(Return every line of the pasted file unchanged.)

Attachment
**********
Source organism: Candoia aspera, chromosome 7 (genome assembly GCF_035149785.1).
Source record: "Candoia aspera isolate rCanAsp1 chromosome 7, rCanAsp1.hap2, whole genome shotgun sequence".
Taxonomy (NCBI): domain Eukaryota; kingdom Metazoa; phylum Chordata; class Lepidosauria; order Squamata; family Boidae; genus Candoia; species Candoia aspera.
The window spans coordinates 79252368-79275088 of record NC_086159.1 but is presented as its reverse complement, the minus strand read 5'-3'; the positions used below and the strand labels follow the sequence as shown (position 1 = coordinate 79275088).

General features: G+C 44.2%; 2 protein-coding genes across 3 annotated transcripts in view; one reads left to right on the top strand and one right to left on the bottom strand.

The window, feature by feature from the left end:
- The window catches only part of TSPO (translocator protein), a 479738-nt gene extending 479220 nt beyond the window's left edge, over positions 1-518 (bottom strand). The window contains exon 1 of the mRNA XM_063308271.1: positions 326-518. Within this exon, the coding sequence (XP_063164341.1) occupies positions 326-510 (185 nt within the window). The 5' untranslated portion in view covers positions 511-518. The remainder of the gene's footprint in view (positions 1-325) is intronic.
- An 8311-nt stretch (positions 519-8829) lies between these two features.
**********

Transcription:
Source organism: Candoia aspera, chromosome 7 (genome assembly GCF_035149785.1).
Source record: "Candoia aspera isolate rCanAsp1 chromosome 7, rCanAsp1.hap2, whole genome shotgun sequence".
Taxonomy (NCBI): domain Eukaryota; kingdom Metazoa; phylum Chordata; class Lepidosauria; order Squamata; family Boidae; genus Candoia; species Candoia aspera.
The window spans coordinates 79252368-79275088 of record NC_086159.1 but is presented as its reverse complement, the minus strand read 5'-3'; the positions used below and the strand labels follow the sequence as shown (position 1 = coordinate 79275088).

General features: G+C 44.2%; 2 protein-coding genes across 3 annotated transcripts in view; one reads left to right on the top strand and one right to left on the bottom strand.

The window, feature by feature from the left end:
- The window catches only part of TSPO (translocator protein), a 479738-nt gene extending 479220 nt beyond the window's left edge, over positions 1-518 (bottom strand). The window contains exon 1 of the mRNA XM_063308271.1: positions 326-518. Within this exon, the coding sequence (XP_063164341.1) occupies positions 326-510 (185 nt within the window). The 5' untranslated portion in view covers positions 511-518. The remainder of the gene's footprint in view (positions 1-325) is intronic.
- An 8311-nt stretch (positions 519-8829) lies between these two features.